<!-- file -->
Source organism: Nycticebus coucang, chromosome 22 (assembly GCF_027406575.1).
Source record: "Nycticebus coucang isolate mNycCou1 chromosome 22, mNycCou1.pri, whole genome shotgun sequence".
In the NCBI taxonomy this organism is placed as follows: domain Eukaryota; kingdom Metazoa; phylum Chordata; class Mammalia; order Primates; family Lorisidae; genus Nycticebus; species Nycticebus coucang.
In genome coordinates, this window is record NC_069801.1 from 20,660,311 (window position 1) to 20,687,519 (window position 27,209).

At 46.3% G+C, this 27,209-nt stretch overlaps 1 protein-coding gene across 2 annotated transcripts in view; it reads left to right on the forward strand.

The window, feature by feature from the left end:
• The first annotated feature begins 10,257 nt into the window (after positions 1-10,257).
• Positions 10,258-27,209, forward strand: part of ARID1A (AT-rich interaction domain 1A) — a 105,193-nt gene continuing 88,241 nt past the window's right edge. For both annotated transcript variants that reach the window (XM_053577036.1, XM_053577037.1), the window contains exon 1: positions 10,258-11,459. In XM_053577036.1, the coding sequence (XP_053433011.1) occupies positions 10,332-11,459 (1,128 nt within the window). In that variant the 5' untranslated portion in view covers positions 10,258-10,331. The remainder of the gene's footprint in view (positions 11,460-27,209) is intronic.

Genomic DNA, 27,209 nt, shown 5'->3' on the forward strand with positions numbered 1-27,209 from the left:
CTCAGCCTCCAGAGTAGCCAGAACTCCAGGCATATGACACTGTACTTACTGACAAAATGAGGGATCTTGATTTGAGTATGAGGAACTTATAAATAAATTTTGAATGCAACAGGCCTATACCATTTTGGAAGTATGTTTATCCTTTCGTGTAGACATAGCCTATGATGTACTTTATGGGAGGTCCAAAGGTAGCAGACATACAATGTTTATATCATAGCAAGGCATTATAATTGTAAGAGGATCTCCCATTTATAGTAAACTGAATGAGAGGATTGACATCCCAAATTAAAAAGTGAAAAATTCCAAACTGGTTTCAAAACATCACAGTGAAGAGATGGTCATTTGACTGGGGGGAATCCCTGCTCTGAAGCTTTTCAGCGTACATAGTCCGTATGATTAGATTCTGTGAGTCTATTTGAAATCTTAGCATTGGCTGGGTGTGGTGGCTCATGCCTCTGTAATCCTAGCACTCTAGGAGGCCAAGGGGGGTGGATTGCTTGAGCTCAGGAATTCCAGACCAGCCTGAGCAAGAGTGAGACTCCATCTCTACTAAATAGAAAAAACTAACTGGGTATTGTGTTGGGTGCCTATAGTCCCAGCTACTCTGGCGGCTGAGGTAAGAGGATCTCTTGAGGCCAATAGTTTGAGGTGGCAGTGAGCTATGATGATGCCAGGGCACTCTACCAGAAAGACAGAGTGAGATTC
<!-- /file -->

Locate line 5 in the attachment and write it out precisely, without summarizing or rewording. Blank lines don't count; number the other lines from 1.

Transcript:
At 46.3% G+C, this 27,209-nt stretch overlaps 1 protein-coding gene across 2 annotated transcripts in view; it reads left to right on the forward strand.